Image Credit: Mark Blinch
With the release of Margaret Atwood’s dystopian novel, The Testaments, on Tuesday 10 September, cinemas screened the shortlisted Booker prize novelist live in conversation with Samira Ahmed. Set fifteen years on from The Handmaid’s Tale, Atwood discussed some of the key historical and literary influences of her new sequel novel and overall career; Lily James, Ann Dowd and Sally Hawkins gave readings from The Testaments and Atwood finished with a poem called ‘Spelling’ that she had written which relates to the novel as a whole.
Unfortunately, early on in the screening there was a technical glitch when Ann Dowd gave a reading, where her lips were out of sync with the audio; this was distracting, especially as it was the opening. The interview between Samira Ahmed and Margaret Atwood also felt awkward at points, it was unclear whether Atwood thought her novel to be host to any optimism or not, as she changed her mind on this subject. Perhaps a lecture by Atwood instead of an interview would have served the purpose better of understanding exactly what it was that she wanted to explain about The Testaments.
While initially Atwood gave off the impression that The Testaments is an exclusively negative novel, there was hope towards the end of the interview. Atwood later recognised and appreciated that we have young activists in our society, groups such as Extinction Rebellion. Groups like these help spread awareness and protest about the ongoing climate crisis that has only recently been acknowledged, as of July, in its true severity.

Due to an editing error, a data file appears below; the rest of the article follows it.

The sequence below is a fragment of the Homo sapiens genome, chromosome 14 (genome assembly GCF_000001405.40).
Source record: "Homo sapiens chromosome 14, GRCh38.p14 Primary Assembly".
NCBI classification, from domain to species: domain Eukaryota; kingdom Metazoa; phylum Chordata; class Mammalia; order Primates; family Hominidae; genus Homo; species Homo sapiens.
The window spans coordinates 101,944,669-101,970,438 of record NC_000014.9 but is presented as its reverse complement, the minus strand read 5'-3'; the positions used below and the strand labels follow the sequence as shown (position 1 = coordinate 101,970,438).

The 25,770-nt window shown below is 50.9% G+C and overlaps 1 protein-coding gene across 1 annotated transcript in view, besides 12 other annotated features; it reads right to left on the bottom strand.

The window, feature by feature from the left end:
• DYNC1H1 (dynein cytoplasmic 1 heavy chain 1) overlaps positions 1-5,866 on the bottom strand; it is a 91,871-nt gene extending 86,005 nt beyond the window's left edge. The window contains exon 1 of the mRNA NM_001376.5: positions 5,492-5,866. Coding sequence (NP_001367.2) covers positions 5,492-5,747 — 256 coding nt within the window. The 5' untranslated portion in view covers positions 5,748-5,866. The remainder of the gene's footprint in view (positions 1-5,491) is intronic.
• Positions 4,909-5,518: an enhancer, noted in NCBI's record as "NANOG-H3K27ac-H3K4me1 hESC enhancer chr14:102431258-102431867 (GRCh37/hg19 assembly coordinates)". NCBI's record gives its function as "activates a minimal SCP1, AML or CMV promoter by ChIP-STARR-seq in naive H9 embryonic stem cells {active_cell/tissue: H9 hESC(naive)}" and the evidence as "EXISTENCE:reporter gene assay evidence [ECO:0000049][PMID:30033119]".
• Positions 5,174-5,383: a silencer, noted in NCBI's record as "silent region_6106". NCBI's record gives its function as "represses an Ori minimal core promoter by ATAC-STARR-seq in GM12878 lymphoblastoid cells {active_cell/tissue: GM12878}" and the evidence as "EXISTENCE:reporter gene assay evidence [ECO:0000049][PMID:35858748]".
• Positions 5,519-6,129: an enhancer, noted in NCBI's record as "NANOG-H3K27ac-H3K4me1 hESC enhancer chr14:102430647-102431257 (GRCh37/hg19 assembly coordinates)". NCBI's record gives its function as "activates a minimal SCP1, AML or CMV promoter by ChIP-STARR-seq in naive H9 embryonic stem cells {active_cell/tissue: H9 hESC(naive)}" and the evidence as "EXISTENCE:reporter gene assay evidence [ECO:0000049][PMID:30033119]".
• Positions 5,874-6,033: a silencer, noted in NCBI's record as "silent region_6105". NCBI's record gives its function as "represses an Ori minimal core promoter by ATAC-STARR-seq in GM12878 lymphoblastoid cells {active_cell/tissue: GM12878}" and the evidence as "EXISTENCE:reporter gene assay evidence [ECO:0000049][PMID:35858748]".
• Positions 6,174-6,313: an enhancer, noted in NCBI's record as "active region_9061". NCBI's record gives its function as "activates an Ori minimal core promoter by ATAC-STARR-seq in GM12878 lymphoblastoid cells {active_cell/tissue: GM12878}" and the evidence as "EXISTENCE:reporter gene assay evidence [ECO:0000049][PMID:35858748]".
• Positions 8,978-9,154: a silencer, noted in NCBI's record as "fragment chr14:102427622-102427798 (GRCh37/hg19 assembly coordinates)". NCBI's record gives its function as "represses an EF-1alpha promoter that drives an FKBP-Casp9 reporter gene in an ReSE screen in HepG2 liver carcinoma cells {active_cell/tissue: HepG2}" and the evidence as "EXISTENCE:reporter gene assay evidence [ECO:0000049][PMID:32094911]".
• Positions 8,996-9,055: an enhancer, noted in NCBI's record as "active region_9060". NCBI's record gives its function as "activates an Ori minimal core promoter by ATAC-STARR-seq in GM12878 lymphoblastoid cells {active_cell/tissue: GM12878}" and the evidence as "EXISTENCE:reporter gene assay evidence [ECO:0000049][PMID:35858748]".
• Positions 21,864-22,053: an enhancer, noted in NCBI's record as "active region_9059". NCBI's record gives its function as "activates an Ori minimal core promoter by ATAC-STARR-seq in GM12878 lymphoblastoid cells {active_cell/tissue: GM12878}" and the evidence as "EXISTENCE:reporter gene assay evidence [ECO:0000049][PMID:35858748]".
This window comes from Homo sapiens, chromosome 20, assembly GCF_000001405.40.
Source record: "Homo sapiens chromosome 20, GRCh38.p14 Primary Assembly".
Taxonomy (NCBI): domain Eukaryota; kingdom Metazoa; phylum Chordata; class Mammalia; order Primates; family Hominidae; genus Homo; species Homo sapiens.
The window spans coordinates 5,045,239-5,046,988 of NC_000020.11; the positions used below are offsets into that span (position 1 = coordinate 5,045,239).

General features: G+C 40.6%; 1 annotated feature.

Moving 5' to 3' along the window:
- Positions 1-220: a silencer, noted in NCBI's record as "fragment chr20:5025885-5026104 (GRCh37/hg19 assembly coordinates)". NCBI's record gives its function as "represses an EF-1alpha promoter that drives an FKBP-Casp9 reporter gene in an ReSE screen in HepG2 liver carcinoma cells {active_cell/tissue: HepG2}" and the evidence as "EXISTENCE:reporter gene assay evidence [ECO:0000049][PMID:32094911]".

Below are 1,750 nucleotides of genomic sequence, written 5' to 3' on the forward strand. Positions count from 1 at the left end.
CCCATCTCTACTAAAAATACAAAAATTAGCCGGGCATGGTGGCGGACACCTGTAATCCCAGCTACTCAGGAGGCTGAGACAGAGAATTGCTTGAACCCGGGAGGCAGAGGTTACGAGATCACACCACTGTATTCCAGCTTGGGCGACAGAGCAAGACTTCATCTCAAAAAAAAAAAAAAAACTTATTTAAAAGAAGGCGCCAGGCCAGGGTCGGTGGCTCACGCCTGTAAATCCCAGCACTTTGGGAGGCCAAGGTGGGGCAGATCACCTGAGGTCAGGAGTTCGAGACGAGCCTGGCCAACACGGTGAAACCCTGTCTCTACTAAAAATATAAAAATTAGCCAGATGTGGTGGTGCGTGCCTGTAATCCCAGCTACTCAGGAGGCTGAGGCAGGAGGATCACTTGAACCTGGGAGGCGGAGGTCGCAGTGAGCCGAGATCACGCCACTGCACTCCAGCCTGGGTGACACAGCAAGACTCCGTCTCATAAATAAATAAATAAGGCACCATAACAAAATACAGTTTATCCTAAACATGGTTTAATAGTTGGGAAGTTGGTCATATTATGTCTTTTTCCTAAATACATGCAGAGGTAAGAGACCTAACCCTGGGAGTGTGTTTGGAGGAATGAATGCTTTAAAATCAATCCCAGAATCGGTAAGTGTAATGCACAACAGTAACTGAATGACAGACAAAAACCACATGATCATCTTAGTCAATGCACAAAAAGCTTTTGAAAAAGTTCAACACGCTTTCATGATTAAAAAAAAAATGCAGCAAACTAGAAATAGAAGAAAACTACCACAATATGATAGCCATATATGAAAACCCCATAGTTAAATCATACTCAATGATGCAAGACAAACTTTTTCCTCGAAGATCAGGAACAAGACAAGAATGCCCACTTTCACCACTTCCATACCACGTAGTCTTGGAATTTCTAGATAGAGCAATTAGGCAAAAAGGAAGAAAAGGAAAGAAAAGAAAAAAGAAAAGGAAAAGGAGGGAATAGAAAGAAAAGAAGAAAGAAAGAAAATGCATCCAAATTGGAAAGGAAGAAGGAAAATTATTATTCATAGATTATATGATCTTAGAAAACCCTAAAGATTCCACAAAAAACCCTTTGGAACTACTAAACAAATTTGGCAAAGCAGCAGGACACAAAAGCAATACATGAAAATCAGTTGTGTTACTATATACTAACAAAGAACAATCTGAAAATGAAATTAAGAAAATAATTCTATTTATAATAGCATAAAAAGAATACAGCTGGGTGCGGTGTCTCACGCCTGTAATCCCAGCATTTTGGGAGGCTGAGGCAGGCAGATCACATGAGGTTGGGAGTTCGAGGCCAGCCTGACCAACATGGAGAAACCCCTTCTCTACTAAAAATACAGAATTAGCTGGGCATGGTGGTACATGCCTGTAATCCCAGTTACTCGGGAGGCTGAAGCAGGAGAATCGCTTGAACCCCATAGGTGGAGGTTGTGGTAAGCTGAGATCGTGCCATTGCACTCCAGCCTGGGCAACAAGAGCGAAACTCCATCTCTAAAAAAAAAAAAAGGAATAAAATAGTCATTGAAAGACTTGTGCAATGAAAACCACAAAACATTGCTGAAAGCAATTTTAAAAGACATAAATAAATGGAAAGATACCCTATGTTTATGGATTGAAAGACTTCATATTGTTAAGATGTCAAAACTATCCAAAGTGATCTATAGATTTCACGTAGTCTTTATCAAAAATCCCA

The climate crisis was the most important issue spoken about in the interview, because, as Atwood believes, the first to feel the effects of global catastrophes are women and
children, and this social exploitation is clearly the central topic examined in Atwood’s book series. The conversations around the social issues that appear from climate crisis were the most engaging, as were when Atwood mentioned historical, geographical and literary influences; these included the Biblical story of the Levite’s concubine, Atwood writing parts of The Handmaid’s Tale in Berlin around five years before the Berlin wall came down, and Atwood reading Orwell’s 1984 at the time of publication.
The readings from Ann Dowd, who plays Aunt Lydia in the TV series of The Handmaid’s Tale, were performed in the style of her character: chilling and purposeful. Lily James’s reading highlighted the importance of the use of fairy tales in The Testaments. Fairy tales are told and retold over time in the same way that history repeats itself in the modern day. Atwood in this sense seems both forward-thinking through the ideas presented in her dystopian series, while also being acutely aware of the past and how this is relevant to and necessarily influences the future.
The screening was enjoyable to watch overall, both creative and informative. Atwood’s literary and political influence on current societal beliefs and protests are very encouraging to see, and the screening was a good introduction to her dystopian novel and the key background influences behind its creation, with the same themes still painfully relevant thirty-four years on from the publication of The Handmaid’s Tale.